Damage at Kailua school prompts hurricane shelter safety concern - Hawaii News Now - KGMB and KHNL

Damage at Kailua school prompts hurricane shelter safety concerns

Gay Kong Gay Kong
Chuck Prentiss Chuck Prentiss
Shelly Kunishige Shelly Kunishige
Peter Hirai Peter Hirai
KAILUA, OAHU (HawaiiNewsNow) -

Students at Keolu Elementary will return to classes on Wednesday as crews repair the cafeteria roof damaged by fierce winds. A community leader, however, is still concerned about public safety since the school also serves as a hurricane evacuation shelter.

Crews inspected the cafeteria roof and cleaned up debris a day after strong gusts ripped off most of the tar paper and insulation, leaving behind some serious damage.

"We have found a little more than what we first thought," said principal Gay Kong. "Water has already seeped in so we have that. We also have the structural damage inside the cafeteria."

Tests conducted on Tuesday found asbestos in one area of the cafeteria roof. A Department of Education spokesperson said that section will be sealed off and would not affect the kitchen. Students will eat lunch in a different room on campus while repairs are made.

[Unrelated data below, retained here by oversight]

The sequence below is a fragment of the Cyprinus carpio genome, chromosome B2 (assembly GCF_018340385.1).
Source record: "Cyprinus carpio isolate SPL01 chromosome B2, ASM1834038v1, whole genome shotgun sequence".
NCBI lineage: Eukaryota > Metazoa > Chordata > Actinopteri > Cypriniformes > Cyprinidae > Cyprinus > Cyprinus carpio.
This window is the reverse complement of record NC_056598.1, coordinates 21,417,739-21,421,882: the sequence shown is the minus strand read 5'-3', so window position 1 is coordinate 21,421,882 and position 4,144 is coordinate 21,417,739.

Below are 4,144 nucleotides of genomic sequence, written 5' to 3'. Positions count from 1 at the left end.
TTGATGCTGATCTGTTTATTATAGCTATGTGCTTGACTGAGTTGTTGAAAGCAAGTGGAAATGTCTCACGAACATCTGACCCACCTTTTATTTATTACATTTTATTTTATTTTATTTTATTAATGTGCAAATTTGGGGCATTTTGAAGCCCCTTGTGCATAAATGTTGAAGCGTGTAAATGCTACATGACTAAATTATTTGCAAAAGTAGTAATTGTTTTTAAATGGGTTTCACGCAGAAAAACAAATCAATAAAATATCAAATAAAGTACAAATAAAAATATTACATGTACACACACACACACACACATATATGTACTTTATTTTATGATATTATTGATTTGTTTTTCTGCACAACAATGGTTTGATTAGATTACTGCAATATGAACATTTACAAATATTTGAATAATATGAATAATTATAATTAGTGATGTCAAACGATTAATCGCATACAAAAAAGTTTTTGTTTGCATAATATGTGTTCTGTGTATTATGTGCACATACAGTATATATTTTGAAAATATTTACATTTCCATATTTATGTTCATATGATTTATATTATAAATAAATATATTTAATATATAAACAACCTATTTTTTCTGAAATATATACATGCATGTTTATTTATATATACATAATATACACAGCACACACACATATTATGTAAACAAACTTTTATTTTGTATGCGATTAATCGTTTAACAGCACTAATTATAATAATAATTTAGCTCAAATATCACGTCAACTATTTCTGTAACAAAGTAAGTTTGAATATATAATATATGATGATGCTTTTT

Keolu Elementary is one of nearly 250 hurricane evacuation shelters statewide. Monday's scare came as no surprise to the Kailua Neighborhood Board chair. Chuck Prentiss said he warned city and state leaders for years after his own experience riding out Hurricane Iniki inside the school's cafeteria.

"The roof was kind of going up and down with the wind and it was only 35, 40 miles an hour. Ever since then, I've questioned whether that's a safe shelter during a disaster," Prentiss said.

"It is someplace that will probably be safer than your single-wall construction homes," explained Peter Hirai, deputy director of the Department of Emergency Management. "If you do live in a newer home, post Iniki, let's say after 1995 or so, they should think about sheltering in place at their house."

Hawaii Emergency Management Agency officials said they constantly evaluate the safety of the sites. The Emergency Shelter Retrofit Program tackles improvements to strengthen public facilities. Projects at 51 schools are currently underway, according to officials.

"We look at things like the building envelope, the roof overhang, basically the protection any of the windows have. We've done tests with wind cannons and other materials," said Shelly Kunishige, a spokesperson for the Hawaii Emergency Management Agency.

According to the DOE, the last time crews inspected Keolu Elementary's cafeteria roof was in August 2013. They determined the structure was in good shape and a project to reseal the roof went out to bid. 

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